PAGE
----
Candidate experience and employer branding – two sides of the same coin?

employer branding helps attract the right candidates but only a good experience ensures quality placements

candidate experience is no longer a mere hr catchphrase. it has evolved beyond just facilitating a reasonably easy and simple interview and hiring process. earlier, organisations could hold their ground on how they conduct their recruitments. today – when finding the right talent has become an uphill task – hr needs to provide potential candidates with enriching and delightful experiences to ensure better placements. and it’s not only about having advanced technology to aid the recruitment process. technology can only do so much; hr personnel need to build a more personal, human touch into the process if they are looking to on board the best talent that can eventually help the organisation grow. 

whose job is it anyway?

systematic on boarding of experienced and skilled talent is a shared responsibility jointly owned by the talent acquisition, talent management, and hiring team. while each has a distinct role to play, providing a superior and consistent candidate experience should be at the forefront of all on boarding activities. then again, hr needs to ensure that the candidate experience does not surpass the actual job experience as this can lead to employee dissatisfaction eventually resulting in bad perceptions about the brand. 

how can hr ensure delightful candidate experiences?

attracting and retaining skilled talent is the primary objective of any structured recruitment initiative and hr professionals should understand that a superior candidate experience can directly translate to an enhanced employee experience, which in turn can augment the organisation’s brand appeal. 

create channels of clear and open communication: communication is key to creating an atmosphere of transparency between the employer brand and potential candidates. clearly highlighting the work environment and culture, business policies, objectives, and vision of the organisation will help candidates understand more about the brand and their specific role in working towards achieving primary business objectives.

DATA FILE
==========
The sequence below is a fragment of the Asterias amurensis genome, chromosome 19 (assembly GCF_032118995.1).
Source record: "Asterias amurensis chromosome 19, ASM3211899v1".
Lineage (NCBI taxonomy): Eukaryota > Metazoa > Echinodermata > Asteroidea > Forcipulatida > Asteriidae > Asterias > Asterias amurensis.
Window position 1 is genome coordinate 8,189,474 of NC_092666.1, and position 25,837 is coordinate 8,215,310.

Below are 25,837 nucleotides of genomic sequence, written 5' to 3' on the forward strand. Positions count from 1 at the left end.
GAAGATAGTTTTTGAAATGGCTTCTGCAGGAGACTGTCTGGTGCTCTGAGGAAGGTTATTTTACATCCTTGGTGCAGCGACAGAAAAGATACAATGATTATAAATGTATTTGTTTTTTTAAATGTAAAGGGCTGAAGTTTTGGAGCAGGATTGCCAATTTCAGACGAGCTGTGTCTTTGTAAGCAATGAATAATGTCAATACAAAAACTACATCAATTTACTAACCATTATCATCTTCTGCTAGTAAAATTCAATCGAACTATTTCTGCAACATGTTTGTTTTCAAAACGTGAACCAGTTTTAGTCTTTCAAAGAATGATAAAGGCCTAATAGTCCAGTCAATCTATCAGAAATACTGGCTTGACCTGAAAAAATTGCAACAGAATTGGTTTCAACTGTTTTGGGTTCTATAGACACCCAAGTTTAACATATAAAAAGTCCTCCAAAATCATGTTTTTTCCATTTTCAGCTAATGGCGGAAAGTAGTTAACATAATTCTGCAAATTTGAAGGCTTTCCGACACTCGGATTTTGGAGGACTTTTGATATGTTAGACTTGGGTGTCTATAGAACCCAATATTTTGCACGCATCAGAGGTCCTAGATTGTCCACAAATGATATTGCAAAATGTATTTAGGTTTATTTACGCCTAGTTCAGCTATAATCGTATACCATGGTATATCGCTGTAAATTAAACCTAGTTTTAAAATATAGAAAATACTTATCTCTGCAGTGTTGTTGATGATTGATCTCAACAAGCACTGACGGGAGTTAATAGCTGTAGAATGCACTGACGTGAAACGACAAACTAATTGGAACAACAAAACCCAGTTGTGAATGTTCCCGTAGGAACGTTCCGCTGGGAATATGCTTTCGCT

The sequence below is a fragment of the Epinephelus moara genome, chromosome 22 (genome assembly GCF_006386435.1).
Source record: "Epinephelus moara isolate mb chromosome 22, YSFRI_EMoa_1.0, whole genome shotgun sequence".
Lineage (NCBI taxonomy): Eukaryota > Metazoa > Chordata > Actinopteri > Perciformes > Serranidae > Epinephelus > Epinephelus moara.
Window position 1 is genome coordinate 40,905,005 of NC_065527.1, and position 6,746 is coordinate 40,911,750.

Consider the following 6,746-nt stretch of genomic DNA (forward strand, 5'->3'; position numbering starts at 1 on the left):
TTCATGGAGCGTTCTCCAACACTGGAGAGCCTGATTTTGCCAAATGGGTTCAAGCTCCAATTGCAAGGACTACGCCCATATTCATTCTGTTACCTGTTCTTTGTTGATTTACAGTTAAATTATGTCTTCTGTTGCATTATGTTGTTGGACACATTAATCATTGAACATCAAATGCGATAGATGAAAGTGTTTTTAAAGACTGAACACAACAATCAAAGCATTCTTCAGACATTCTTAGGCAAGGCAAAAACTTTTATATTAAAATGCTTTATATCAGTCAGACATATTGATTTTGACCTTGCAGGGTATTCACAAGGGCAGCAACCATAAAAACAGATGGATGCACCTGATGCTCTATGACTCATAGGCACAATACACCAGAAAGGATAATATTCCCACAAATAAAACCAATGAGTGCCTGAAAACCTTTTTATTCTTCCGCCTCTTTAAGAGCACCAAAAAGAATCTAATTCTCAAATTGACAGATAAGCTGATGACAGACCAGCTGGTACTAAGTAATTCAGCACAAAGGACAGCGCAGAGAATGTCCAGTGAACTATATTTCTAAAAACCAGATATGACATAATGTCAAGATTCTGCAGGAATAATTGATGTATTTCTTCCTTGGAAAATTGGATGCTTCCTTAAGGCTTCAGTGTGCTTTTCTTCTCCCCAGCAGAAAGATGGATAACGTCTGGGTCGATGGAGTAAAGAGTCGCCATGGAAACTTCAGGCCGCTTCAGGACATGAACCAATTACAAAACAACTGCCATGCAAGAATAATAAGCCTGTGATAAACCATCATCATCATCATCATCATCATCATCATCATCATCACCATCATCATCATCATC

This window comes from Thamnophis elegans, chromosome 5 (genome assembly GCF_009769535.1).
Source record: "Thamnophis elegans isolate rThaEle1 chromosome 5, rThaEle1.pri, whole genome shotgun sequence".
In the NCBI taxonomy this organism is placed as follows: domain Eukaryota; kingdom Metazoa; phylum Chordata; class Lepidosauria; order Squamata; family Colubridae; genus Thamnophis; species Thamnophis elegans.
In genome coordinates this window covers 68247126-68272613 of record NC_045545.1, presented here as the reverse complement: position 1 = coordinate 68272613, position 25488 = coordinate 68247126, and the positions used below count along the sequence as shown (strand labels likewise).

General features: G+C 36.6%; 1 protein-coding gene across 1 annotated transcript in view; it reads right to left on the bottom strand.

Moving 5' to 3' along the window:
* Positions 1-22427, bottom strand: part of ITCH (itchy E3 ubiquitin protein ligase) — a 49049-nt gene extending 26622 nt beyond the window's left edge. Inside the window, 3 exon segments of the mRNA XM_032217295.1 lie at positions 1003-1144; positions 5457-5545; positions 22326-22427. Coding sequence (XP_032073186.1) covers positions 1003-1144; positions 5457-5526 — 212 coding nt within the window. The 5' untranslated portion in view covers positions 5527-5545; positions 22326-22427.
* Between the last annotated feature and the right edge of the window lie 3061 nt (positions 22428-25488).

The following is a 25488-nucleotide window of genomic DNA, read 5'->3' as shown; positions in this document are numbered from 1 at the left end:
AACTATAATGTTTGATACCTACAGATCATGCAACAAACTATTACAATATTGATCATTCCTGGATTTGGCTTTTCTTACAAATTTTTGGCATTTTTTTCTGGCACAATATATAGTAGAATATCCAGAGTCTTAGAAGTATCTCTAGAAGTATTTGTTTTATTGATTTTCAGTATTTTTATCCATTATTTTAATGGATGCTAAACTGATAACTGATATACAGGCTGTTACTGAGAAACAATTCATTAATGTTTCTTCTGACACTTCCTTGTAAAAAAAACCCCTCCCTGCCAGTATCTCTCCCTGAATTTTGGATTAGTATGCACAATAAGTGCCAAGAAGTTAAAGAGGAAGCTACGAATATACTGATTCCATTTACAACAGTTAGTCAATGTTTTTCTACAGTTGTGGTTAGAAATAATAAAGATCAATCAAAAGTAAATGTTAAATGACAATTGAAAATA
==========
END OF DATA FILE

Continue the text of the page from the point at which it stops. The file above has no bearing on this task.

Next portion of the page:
build interpersonal relationships: technology is an enabler in the recruitment process; however it should never replace interpersonal, human touch. an organisation may consider making recruitments through the phone or through their website, but this initial stage should always be accompanied by a personal acknowledgement of acceptance of the candidate’s interest in the organisation. this will boost the confidence and morale of candidates applying for the job and project the organisation as a candidate friendly, best place to work.

promise only what’s on offer: sometimes hiring managers tend to get overwhelmed with the quality of talent available at their disposal and make promises that are later difficult to keep. this is a big deal breaker especially in the case of senior level recruitments. the brand has to live up to its projected image in the market and present a clear picture to potential candidates of what they are getting into. maintaining transparency at all levels is essential to build a successful connect at the hiring stage that will eventually lead to more loyal ambassadors for the employer brand. 

candidate experience is directly linked to employee experience and the employer brand. a good employer brand will attract skilled talent; a rich candidate experience at the time of recruitment will lead to a great employee experience; and this in turn will further enhance the employer brand by creating internal brand loyalists who will promote positive brand perceptions on all channels of communication. 

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